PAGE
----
David Wells has diabetes

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David Wells has diabetes

Post by heyzeus »

Shocker, I know. This is an athlete who has repeatedly missed time to gout.

http://www.signonsandiego.com/uniontrib ... adres.html

Wells has new ailment: diabetes

By Bill Center

March 19, 2007

PEORIA, Ariz. – David Wells' life changed two weeks ago when he learned he has Type 2 diabetes, also called adult-onset diabetes.

David Wells says his energy is a little low now, but he expects changes in his diet and drinking habits to yield positive results.
“Obviously, this is a concern,” the Padres' 43-year-old pitcher said yesterday. “But it's beatable. And I'm going to beat it. It's going to take some lifestyle changes. And I'm already making them.

“From the time I found out, I made changes. No more starches and sugar. No more rice, pasta, potatoes and white bread. No more fast food. I've cut out alcohol.”

That's right, Boomer Wells has given up drinking. Well, not entirely.

“I can still have a glass of wine now and then,” said Wells. “I can still run with the guys. But I've got to watch what I'm doing. I'm not drinking.

“This is a major lifestyle change. I don't want this going to Type 1 diabetes. I want to be around for a while. If you don't take care of this, it can lead to some scary stuff . . . like losing limbs. If anyone has this, it's a red flag, period.

“But if I follow the rules I've been given, there's no problem.”

Wells was talking in the wake of a spring training outing in which he gave up seven runs on 10 hits in three innings.

He blamed the effort more on the variables of spring training games in Arizona rather than the recent changes he has made. But he admitted his energy level is not what it usually is.


The lifelong disease develops when the body can't produce enough insulin, which enables cells to use sugar for energy, or use insulin correctly. In such cases, the sugar level in the blood can get too high and potentially cause problems with the eyes, heart, blood vessels, nerves and kidneys. Controlling blood sugar – by exercising, eating healthfully and taking medication – helps prevent serious complications.

Source: webmd.com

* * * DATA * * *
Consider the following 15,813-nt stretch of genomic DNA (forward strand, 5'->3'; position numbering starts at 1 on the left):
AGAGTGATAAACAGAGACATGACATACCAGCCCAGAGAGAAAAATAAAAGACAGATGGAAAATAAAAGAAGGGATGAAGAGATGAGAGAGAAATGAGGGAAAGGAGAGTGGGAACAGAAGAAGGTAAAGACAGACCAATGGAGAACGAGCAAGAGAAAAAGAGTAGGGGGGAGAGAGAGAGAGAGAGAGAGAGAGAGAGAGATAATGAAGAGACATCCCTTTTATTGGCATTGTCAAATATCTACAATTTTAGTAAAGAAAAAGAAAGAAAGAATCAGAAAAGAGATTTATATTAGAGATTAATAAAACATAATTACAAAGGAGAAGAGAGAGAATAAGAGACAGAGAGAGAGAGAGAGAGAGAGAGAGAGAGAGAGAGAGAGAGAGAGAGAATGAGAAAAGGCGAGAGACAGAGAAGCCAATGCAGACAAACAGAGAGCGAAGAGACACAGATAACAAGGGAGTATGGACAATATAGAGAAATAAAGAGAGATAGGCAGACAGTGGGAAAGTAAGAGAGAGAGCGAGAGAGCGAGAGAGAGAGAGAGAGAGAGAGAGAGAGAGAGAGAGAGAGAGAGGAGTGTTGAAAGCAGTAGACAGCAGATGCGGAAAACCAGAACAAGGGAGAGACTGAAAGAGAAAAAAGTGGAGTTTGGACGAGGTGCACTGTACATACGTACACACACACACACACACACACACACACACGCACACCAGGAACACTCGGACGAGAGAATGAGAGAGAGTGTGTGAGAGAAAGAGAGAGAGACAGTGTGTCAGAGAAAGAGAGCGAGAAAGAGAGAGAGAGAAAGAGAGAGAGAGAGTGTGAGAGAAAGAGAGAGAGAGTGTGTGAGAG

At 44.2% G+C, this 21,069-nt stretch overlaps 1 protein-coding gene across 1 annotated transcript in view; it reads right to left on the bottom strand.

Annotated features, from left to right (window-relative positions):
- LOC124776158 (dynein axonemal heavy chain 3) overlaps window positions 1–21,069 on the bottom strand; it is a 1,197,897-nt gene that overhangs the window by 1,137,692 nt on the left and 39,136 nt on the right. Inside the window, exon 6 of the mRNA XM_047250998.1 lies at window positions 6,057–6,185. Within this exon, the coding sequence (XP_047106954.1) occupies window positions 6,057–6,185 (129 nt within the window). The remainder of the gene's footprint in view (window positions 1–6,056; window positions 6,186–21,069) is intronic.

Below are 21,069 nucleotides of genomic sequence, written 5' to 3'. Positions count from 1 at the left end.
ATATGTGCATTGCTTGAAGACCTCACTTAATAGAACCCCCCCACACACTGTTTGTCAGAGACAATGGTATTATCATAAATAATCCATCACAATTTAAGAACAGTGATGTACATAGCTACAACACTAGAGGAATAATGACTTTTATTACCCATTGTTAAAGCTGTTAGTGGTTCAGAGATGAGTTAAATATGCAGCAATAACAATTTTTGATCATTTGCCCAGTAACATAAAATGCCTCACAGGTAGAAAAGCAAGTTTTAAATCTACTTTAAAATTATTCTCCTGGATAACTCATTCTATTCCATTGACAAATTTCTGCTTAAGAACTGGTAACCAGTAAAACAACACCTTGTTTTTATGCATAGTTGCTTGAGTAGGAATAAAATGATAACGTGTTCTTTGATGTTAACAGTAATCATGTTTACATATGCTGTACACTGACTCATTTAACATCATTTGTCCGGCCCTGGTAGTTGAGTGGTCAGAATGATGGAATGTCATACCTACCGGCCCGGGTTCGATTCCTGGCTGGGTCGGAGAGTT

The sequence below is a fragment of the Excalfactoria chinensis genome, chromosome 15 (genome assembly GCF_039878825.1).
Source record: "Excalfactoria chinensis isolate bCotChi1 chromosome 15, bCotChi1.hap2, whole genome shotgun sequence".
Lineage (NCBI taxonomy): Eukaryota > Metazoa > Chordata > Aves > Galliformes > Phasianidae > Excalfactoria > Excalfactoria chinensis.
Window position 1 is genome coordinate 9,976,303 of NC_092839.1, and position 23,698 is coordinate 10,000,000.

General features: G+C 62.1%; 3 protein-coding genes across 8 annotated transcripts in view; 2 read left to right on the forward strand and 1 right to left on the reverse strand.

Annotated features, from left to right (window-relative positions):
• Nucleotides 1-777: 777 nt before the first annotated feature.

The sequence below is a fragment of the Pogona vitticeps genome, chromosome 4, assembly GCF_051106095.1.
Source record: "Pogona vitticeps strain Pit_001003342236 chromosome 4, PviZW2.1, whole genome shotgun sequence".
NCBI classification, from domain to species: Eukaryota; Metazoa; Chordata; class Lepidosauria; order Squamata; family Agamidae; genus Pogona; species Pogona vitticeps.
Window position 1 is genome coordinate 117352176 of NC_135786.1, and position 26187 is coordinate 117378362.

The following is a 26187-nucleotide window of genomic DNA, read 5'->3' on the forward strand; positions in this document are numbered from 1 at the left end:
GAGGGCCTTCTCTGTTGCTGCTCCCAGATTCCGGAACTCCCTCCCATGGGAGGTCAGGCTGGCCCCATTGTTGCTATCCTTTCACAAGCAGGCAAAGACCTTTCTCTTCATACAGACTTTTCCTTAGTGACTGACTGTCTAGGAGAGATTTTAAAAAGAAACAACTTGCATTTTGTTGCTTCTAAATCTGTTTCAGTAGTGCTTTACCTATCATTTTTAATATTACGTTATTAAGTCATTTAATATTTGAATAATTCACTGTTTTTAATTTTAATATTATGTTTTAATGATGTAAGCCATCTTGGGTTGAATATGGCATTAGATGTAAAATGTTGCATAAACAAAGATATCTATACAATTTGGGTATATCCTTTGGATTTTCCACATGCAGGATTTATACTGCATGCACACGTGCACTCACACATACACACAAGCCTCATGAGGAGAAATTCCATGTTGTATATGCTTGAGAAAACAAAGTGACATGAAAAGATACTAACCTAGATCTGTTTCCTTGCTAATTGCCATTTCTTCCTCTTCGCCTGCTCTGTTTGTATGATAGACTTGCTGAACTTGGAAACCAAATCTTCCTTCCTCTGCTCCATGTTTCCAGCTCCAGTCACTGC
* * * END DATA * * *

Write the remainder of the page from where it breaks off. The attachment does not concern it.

“I'm not blaming today on a lack of energy,” said Wells, who entered the game with “only a scoop of scrambled eggs in my stomach.”

“But I'm dying right now. Do I have as much energy right now as I should? No. But when I get the program down, I'll be fine. And I will be fine.

“If I follow my diet, I'll get back to my normal self. But I'm 6-foot-4 and 250 pounds. I need some food in me. I'm eating like a rabbit . . . salads, fish, chicken.”

Type 2 diabetes is not the only health issue facing Wells. He has battled gout at times. He is allergic to shellfish. And he has a history of high blood pressure and high cholesterol.

“But since I've been taking drugs and on this program, there has been phenomenal improvement in both my blood pressure and cholesterol,” said Wells.

As for yesterday, Wells said the results were largely preordained by hot, dry conditions accompanied by a breeze blowing toward the fences. Padres pitching coach Darren Balsley agreed.

“From what I've seen in my four springs in Arizona, sinkerball and command pitchers tend to struggle a bit more,” Balsley said after the White Sox beat the Padres 14-7 in a game highlighted by 34 hits (22 by the Sox). “I don't put a lot of stock in spring pitching lines over here.”

Neither does manager Bud Black, who served as a pitching coach for seven spring trainings in Arizona for the Angels.

Black called yesterday's game “arena ball” and said: “It was a good day to hit.”

Black and Balsley also agreed that Wells pitched better than his line.

“I think Boomer made a lot of good pitches,” Balsley said. “He was working on some things and threw a few more change-ups.”

Said Black: “His stuff was good. They just got a few balls up in the jet stream.”

Wells' line was certainly ugly. He gave up three runs in the first and four in the second – three of those coming on a Paul Konerko homer.

“I've probably done worse in conditions like this when the ball flies,” said Wells.

Asked if the outing bothered him, Wells grinned and said: “Nah . . . should it? It didn't really matter what I did, they were destined to waffle it. For me, being around so long, it's going to bounce right off me. I don't think people should be concerned or put too much into it.”

Wells compared pitching in Arizona in the spring to pitching at Coors Field in Denver.

“The lower I got the ball down, the higher it went,” said Wells. “Any time I got it down, it was off the wall. It made no sense.”

Wells said he is about where he wants to be in his preparation.

“With a few more outings, I'll be where I want to be velocity-wise. Today, I was trying to take stuff off the ball and get movement.”

Wells' spring ERA climbed to 15.26. All three of his outings have been made since he learned he has Type 2 diabetes.

“I'm going to be better and healthier than I was before,” said Wells.
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Post by Cronos »

Bad news, but maybe it'll be a wake-up call. Good for him to finally get his health in some semblance of order. :)
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Post by cardinalkarp »

Wells' spring ERA climbed to 15.26. All three of his outings have been made since he learned he has Type 2 diabetes.

Blaming diebetes for his high ERA, what a copout :wink:
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